When did you start playing music? When did you decide that you wanted to make music?
I started doing this kind of stuff of this variety back in 2010, so it’s been about 8 years with this machine, with this particular set-up that you see. But I’ve been doing it for a while. I think I did my first electronic show in 1995 where I set up keyboards and stuff. Kind of like what these guys are doing, but one man band kinda thing. And just a couple of friends...here in Laredo, off Mines road, way back. That was a long time ago. But yeah I’ve been doing it since then.
Can you tell us a little bit about the equipment you use?
Yeah. Right now I’m using the AKAI MPC and its a standalone, the last standalone they made back in 2010. Now, they just released a new one. I think it’s called the AKAI X, MPC X, but this is the MPC 5000 or the 3500, but its got the 4x4 setup so the 4 pads by 4, so 16 pads that are velocity sensitive. I can set up a whole bunch of synths. On most of these songs, I had like 30 plus, that was the minimum. And then I had the other 16 channels of MIDI going out through one machine, and then 2 channels of MIDI going out to another machine. I also have over 40-50 different individual tracks going on up there.
How did you figure it out?
My dad and his brothers were musicians, so they would buy stuff back in 1987-1988. My dad bought an M1 Korg, so I kinda started learning about MIDI and sequencing back then. Even before that he had a DX7. That’s why I like to mention that stuff about the Yamaha. A big Yamaha fan. I used one of my dads synths. So, it’s kinda cool using your dad's stuff.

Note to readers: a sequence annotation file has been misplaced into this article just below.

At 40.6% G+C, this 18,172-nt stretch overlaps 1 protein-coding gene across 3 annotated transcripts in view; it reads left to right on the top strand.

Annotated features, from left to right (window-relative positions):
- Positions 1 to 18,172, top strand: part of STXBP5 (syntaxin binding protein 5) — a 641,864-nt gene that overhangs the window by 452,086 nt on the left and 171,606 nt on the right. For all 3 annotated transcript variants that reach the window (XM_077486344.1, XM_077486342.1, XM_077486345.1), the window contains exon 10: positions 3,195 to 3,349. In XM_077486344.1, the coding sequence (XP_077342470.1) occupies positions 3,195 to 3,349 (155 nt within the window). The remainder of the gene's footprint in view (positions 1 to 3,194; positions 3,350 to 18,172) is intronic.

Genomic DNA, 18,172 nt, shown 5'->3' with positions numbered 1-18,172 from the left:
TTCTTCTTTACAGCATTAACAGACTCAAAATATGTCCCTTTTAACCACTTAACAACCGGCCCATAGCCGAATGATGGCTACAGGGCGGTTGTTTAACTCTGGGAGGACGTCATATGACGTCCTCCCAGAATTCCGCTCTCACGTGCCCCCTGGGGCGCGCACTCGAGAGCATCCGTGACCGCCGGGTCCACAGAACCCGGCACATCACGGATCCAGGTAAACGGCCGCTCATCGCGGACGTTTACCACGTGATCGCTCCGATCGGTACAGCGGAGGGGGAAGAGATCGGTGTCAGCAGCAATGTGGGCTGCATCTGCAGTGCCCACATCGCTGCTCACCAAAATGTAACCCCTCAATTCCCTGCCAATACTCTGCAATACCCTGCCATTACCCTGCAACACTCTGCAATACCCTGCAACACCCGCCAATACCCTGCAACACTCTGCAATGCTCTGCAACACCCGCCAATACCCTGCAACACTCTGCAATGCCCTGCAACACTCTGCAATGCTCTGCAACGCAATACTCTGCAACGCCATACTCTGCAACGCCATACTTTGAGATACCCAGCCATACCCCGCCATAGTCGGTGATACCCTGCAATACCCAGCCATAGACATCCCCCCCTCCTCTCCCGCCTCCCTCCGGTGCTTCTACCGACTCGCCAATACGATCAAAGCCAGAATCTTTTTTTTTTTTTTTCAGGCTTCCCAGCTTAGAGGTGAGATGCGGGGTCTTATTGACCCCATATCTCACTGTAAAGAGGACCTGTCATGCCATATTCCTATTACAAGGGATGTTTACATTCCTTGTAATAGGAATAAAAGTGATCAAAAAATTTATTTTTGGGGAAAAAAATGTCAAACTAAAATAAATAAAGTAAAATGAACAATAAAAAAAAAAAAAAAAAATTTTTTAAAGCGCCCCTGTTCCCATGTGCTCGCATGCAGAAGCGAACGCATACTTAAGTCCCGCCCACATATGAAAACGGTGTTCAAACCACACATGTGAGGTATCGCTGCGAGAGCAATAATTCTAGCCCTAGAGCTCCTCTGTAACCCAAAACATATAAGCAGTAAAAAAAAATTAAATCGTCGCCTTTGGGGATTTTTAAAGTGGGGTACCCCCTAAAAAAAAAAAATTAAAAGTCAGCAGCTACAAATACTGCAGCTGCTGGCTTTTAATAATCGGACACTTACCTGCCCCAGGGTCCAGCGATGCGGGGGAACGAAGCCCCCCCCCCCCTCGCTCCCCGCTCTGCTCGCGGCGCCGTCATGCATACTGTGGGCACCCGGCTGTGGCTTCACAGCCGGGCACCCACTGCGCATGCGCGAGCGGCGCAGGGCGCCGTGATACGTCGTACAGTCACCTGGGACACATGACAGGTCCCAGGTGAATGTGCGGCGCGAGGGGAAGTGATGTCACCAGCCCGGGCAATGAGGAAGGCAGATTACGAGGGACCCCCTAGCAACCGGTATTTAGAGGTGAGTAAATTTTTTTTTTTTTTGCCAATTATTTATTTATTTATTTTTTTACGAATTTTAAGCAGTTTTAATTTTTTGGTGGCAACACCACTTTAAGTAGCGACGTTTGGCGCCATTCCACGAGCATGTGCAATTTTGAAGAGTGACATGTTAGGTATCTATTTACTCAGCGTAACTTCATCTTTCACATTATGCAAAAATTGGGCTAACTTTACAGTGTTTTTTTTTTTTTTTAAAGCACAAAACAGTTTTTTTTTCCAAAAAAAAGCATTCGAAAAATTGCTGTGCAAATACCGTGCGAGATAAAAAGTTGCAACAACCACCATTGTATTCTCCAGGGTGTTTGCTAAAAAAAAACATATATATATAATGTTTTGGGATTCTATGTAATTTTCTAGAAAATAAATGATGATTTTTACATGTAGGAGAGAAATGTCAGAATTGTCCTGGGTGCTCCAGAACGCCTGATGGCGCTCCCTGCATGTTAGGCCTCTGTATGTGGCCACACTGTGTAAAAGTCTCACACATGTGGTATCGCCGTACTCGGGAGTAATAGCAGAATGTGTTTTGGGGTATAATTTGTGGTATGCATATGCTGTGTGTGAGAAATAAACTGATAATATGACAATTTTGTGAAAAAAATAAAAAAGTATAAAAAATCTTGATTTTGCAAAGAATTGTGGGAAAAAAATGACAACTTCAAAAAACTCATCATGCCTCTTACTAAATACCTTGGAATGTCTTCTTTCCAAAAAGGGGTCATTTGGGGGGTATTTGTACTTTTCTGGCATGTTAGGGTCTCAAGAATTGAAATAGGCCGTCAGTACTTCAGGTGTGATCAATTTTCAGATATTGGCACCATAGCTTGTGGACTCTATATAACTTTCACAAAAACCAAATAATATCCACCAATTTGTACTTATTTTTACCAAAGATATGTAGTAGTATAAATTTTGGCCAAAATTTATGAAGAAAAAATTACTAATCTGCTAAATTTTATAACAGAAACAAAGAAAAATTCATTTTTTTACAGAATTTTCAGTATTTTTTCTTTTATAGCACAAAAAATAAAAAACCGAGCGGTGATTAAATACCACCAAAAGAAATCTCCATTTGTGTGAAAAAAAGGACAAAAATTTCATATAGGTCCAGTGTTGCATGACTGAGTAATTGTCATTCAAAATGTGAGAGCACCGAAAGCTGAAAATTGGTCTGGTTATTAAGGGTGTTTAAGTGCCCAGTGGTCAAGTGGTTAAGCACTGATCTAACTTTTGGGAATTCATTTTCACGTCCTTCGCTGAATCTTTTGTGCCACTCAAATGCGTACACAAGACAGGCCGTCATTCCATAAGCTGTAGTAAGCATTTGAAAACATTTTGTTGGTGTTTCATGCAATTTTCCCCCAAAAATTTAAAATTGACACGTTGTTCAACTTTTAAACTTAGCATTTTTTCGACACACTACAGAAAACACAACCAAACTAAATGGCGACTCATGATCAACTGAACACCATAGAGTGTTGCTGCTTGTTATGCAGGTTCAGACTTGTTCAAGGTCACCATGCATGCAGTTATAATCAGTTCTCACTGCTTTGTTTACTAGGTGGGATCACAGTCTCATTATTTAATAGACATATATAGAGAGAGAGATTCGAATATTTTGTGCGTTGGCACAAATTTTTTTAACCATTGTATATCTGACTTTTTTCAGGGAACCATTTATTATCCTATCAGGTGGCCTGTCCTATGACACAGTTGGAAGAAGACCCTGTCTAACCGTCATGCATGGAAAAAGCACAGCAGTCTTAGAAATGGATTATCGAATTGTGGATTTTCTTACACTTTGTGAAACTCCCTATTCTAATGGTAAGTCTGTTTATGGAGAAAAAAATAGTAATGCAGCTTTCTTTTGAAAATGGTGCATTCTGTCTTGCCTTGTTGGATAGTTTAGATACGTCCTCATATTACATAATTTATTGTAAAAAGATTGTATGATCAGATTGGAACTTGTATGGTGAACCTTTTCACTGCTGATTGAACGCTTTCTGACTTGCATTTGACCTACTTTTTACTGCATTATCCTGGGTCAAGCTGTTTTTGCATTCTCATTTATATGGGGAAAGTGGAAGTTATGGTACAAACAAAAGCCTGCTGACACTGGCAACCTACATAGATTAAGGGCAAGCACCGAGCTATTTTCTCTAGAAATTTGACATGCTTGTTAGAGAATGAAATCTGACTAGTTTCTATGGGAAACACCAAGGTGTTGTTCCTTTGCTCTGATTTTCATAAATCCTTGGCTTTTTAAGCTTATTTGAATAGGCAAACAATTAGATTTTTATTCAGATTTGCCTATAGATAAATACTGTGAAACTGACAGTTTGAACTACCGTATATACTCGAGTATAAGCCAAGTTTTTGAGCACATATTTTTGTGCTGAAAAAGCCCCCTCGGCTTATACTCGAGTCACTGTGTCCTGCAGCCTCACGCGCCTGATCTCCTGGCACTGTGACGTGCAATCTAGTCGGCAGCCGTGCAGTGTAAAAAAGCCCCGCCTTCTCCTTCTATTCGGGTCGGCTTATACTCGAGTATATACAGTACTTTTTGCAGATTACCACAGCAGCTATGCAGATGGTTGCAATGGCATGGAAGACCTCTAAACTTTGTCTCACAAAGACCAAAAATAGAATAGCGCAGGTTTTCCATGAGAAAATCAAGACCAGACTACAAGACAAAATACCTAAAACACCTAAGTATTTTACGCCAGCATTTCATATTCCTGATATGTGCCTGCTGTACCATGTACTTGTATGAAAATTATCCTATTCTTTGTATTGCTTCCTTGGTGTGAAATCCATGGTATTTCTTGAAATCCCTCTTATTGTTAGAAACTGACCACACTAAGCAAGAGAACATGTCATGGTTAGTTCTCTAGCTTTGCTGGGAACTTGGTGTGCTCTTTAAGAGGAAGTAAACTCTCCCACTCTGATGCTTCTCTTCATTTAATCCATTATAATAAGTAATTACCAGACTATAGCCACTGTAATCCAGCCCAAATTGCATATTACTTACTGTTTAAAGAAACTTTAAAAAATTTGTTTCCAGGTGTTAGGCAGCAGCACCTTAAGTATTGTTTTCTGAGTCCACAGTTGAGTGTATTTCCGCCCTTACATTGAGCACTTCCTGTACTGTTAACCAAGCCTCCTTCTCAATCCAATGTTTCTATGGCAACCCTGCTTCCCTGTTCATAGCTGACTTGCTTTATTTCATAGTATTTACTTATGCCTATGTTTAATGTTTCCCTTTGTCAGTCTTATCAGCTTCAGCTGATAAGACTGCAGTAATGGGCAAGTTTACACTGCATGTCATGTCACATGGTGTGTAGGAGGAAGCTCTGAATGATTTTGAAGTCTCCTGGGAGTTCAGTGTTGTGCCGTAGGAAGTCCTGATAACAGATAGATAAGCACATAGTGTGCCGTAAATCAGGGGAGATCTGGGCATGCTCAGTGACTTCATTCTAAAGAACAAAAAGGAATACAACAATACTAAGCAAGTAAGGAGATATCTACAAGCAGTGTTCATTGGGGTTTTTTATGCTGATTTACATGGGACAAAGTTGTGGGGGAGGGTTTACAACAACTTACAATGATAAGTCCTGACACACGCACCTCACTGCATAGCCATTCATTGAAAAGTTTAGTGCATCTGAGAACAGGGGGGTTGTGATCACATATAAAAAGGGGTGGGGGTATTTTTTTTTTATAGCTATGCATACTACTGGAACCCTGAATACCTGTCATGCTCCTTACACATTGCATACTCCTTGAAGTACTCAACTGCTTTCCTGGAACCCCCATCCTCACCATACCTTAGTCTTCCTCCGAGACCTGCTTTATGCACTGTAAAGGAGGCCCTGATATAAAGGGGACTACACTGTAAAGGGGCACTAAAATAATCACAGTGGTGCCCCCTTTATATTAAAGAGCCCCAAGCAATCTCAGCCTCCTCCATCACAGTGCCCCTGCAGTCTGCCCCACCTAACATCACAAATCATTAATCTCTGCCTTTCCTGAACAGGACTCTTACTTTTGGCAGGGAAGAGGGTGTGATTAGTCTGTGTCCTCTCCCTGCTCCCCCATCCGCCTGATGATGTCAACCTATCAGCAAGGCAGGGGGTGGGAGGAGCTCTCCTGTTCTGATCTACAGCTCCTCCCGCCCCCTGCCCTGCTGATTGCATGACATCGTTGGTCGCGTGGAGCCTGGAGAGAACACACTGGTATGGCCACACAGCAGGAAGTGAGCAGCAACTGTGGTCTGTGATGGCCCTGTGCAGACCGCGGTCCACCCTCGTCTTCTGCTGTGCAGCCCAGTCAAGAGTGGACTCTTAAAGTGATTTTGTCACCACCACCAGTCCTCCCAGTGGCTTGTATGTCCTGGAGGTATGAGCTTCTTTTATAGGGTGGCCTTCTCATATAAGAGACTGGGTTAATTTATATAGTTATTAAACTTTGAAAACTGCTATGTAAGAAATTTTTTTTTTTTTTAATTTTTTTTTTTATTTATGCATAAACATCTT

What genre do you belong to?
I think it’s like electronic. I wouldn’t really know the genre, because I may be outdated with my timing. I’m from the 90’s. But the, uh, dark something, because a lot of the instruments that I play, like the dark organ is one of the main instruments of the Matamoros. The Matamoros is really just like 5 or 6 instruments, it’s the drums; it’s a natural drum kit on the AKAI called natural drums, so it sounds really organic and natural. Then it’s got the dark organ, the funky bass, the dreamy vibe which is like a Fender Rhodes and what else? Maybe some bells. And that’s it. Those are core instruments of the Matamoros. Everything else I just add sound effects like the FM modulators, and crosstalk, all that. But that kind of electronic stuff, it’s just layer by layer. Back in the day, I used to listen to a lot of Skinny Puppy, and those older- from the 80’s, that kind of electronic [music], then just kind of moved on from there.